RebelYell
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Sun Apr 06, 2014 8:54 pm

khbynum wrote:I agree with your historical point. Recovering supposedly loyalist east Tennessee was a pet project of Lincoln's and probably diverted far too much effort toward a goal that, at least early in the war, was unattainable. That's why I don't like such rules, including the Richmond event. Come to think of it, the Richmond event encourages the very concentration in the east that some find objectionable. If the game forces you to do it, might as well go all out.


But the events are the only way to bring the political pressure from the electorate to the player.
The leaders where not immune to it and it is big part of the war, the reason for the war.

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GraniteStater
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Mon Apr 07, 2014 6:01 am

Since we've wandered into this area, this is why I wrote in another thread that the Game is Ahistorical. I want to play the CSA more so to see what Industrialization can do. The game has to be ahistorical - to clarify some usage above, a simulation is not a game.

Look, go play War in the Pacific - that discussion goes on all the time in that forum. Due to its nature, WitP is a game that struggles with reality (it's an 'operational level' game - CW2 is a level or two higher, more abstracted)- PbeMs usually have HRs (no 4 engine Allied bombing below 10k feet is extremely common), etc, etc. It's very detailed and for most gamers, even some serious grognards - well, I love WitP for what it is; CW2 is a better game, though, imo.

If you live long enough to play the whole campaign, Japan gets hosed without workarounds. So, if you want a game (chess) as opposed to a simulation (Black starts without a queen side), you have to design it so that both sides are playable. There's different ways of doing this when you design a game - one is Loser does Better than Reality (WitP has different benchmarks, for example - Japan can win on 1 Jan 1943, if it has enough Places and Booty).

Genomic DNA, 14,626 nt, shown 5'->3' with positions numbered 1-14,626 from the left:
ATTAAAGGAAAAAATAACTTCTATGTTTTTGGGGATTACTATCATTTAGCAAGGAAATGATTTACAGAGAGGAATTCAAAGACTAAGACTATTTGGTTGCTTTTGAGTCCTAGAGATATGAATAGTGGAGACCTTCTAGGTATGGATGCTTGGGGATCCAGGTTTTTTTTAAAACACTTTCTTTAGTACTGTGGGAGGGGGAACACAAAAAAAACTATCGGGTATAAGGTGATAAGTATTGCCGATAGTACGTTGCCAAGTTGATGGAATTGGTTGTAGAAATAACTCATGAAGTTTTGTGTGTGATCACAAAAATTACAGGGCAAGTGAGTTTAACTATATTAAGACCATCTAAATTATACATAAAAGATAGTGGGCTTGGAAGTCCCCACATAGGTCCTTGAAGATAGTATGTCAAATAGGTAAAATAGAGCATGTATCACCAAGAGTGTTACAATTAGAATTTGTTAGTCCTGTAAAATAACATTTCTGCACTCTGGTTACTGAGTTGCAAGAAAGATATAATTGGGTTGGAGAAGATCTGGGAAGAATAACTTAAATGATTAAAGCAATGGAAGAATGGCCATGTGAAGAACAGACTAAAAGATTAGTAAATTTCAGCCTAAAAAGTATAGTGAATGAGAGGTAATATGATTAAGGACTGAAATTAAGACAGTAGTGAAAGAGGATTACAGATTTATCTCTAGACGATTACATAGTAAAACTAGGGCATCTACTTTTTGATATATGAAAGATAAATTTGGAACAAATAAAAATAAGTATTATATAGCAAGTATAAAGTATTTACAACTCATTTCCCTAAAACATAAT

CW2 is designed so that the CSA can actually win in PbeM. This is so it's fun, as opposed to having You Lose tattooed on your forehead every time you play the South. Hey, I find ways to lose no matter what side I play - but I love it anyway, even though kids in the neighborhood taunt me in the street.

It uses a modelling of Reality to recreate the experience, the constraints, the concerns - but too much fidelity to history would preclude a balanced game.

CW2 is not a congruent facsimile - it is an agreeable and fun arrangement, to use a musical analogy. It's a variation on a theme.

I hope I'm clear, I've struggled with the writing here.
[color="#AFEEEE"]"Liberty and Union, now and forever, one and inseparable!"[/color]
-Daniel Webster

[color="#FFA07A"]"C'mon, boys, we got the damn Yankees on the run!"[/color]
-General Joseph Wheeler, US Army, serving at Santiago in 1898

RULES
(A) When in doubt, agree with Ace.
(B) Pull my reins up sharply when needed, for I am a spirited thoroughbred and forget to turn at the post sometimes.


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ArmChairGeneral
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Mon Apr 07, 2014 8:19 am

Nope, I think you nailed it. As a CSA player I would be bored with a game that I, by definition, couldn't win.

Just to take this thread further afield, I am increasingly convinced that CSA replacement throughput is the decisive advantage that gives the CSA a chance for victory (irrespective of rush-style techniques). The Union simply cannot maintain the field after losing a battle or two in a row.

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Mickey3D
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Mon Apr 07, 2014 9:00 am

GraniteStater wrote:CW2 is not a congruent facsimile - it is an agreeable and fun arrangement, to use a musical analogy. It's a variation on a theme.


I agree with you but this should not let you use completely ahistorical strategy : having all your forces in the East without anything to defend the West should bring a penality. As stated in another message : this was politically unacceptable.